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Arts & Entertainment Preview - February 2000
B Y A U S T I N B A E
Weill's Prophetic Road
"It fits into no category: opera, oratorio, musical play, pageant, biblical drama, masque, mystery play." Thus a German critic, shattered by the experience, attempted to evoke last summer's re-creation of Der Weg der Verheissung. Lost from view since its world premiere as The Eternal Road, in New York in 1937, Kurt Weill's prophetic magnum opus portrays a Jewish community gathered in a synagogue where, under threat of unspecified terror, the congregants revisit their sacred history. The tales of such forebears as Abraham, Joseph, Moses, and David build to the new exodus or diaspora with which the action ends. Staged in lavish fashion by Max Reinhardt, no less, the original New York version ran for 153 performances; though praised by the critics, it was one of the worst financial debacles in Broadway history. The millennial revival spreads the risk among a consortium of international co-producers. From the cheerless German burg of Chemnitz, the show now comes to the Brooklyn Academy of Music (February 28-March 5; 718-636-4100). Reading about the work, one marvels at the prescience of its creators (Franz Werfel wrote the text), who foresaw and foretold only too well. But how far, in the circumstances, were they able to rise above propaganda, however right-minded? And what do we make of a Burning Bush that sings to Moses in three-quarter time? Where some critics in Chemnitz saw revelation, others saw travesty and betrayal.
| Road in Chemnitz|
For the Fallen
Benjamin Britten dedicated his War Requiem (1962) to four men who fell in the Second World War; they are named in the score, with their ranks. But in a larger sense the work stands as music's Tomb of the Unknown Soldier. "I am the enemy you killed, my friend," the baritone sings in a setting of poems by Wilfred Owen, a casualty of the prior conflict. The English verses are interwoven with the Latin of the traditional Requiem mass, which in its most harrowing passage records the terrors of the soul on the brink of the Last Judgment. The juxtaposition of such impersonal ancient text in a foreign tongue with the idiomatic voice of a single individual creates a counterpoint of peculiar force, tacitly acknowledging the bond between any man and Everyman. The clashing musical styles -- hieratic and rhetorical for the soprano soloist and chorus; introspective for the two male soloists, seen at times as fighters in enemy armies -- underscore Britten's pacifist message in similar fashion. Multinational casting, though no requirement, can add to the ceremony. The world premiere, in bomb-struck Coventry Cathedral, featured the all-star trio of Galina Vishnevskaya (Russian), Peter Pears (English), and Dietrich Fischer-Dieskau (German) under Britten's own direction. With the Boston Symphony the soloists are Christine Goerke (American), Ian Bostridge (English), and Thomas Quasthoff (German). Seiji Ozawa, who conducts, is, of course, Japanese (February 23-29; 617-266-1200).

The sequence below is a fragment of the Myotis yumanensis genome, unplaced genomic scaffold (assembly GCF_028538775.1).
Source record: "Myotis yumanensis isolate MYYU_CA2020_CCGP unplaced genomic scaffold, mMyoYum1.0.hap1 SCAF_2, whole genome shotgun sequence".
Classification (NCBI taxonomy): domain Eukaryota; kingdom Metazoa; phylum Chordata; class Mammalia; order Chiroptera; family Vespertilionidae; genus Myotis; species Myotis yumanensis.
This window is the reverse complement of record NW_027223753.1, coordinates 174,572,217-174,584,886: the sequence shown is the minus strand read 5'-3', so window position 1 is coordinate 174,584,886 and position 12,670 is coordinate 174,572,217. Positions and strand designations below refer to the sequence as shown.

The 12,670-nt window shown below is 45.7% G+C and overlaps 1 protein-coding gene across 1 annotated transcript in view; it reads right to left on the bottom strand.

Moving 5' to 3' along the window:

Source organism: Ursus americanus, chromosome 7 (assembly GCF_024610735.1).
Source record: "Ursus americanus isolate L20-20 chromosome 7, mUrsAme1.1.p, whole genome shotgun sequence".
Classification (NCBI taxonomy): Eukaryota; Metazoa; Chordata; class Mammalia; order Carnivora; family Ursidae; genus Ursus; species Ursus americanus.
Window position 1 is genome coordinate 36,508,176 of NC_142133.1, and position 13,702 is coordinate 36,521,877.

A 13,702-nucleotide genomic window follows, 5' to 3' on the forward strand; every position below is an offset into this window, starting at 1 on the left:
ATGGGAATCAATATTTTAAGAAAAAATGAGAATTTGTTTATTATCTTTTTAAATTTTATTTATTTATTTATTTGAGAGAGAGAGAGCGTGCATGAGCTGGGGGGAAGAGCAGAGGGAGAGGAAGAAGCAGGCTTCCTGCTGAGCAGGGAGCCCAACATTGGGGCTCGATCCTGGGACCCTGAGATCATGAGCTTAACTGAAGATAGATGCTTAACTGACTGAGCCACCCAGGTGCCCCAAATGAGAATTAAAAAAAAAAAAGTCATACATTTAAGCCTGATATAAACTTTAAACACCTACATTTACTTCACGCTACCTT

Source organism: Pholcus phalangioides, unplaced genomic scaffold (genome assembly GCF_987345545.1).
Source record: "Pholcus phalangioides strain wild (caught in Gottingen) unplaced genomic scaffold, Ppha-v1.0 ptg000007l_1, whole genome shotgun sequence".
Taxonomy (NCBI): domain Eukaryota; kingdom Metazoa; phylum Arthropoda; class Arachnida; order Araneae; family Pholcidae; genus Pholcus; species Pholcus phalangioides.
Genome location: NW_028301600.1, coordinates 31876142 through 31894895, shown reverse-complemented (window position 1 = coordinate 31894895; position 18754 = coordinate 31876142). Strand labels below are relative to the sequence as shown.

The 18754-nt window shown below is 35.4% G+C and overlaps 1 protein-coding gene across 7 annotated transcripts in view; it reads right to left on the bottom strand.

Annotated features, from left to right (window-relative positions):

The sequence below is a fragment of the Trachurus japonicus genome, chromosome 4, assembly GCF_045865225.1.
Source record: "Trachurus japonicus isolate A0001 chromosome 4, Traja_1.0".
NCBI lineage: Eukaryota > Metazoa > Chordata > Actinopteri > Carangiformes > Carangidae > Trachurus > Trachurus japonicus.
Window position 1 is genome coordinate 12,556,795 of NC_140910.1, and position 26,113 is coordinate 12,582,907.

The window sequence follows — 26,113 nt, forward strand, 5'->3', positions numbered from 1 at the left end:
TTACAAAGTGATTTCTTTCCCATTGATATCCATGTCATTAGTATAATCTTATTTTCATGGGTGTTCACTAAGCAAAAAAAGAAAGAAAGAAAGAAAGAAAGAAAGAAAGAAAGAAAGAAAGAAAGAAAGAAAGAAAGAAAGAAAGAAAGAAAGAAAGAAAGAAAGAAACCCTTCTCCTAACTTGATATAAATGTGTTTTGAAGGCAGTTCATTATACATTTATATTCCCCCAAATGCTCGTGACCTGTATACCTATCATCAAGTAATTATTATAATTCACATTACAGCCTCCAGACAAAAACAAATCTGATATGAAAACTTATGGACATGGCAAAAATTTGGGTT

|The BSO's Seiji Ozawa |
A Roman Holiday in Florida and Washington, D.C.
How to cast the title role of Handel's Julius Caesar? ("Giulio Cesare" to you.) Back when Beverly Sills warbled her way to international stardom as Cleopatra, her leading man was Norman Treigle, a bass. He looked every inch the commander, but his gravelly timbre and rough-hewn coloratura would never fly today. To Handel, the voice of choice for heroes was the mezzo-soprano. Whether it issued from the throat of a surgically altered male or from that of a woman in male attire concerned him little. The rise of historically informed performance practice has brought back many things, but so far not the castrato. Instead we have the modern countertenor, who may, for all we know, be a quite different kettle of fish acoustically but whose vocal color and panache in his finest incarnations strike many contemporary ears as just what the doctor ordered. Now that Handel's kings and knights and generals are being sung at the right pitch, however, the parts are once again fair game for women, too. Thus it transpires that this month opera lovers with frequent-flyer miles to spare will be jetting up and down the East Coast to compare two contenders for the title of greatest Roman of them all. Florida Grand Opera, performing in Miami and Fort Lauderdale, fields David Daniels, who scores with his golden timbre, seductive musicianship, and moody flair (February 9-26; 800-741-1010). At the Washington Opera all eyes and ears will be on the smoky-voiced Vivica Genaux, a lithe beauty who pounces on her music with the killer instinct of a tiger (February 12- March 9; 202-295-2400).
| A pre-Cleopatra Genaux|
Austin Baer is a writer based in New York.
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Photo Credits -- Weill: Dieter Wuschanski. Ozawa: C. Steiner. Caesar: George Landis, The Dallas Opera.
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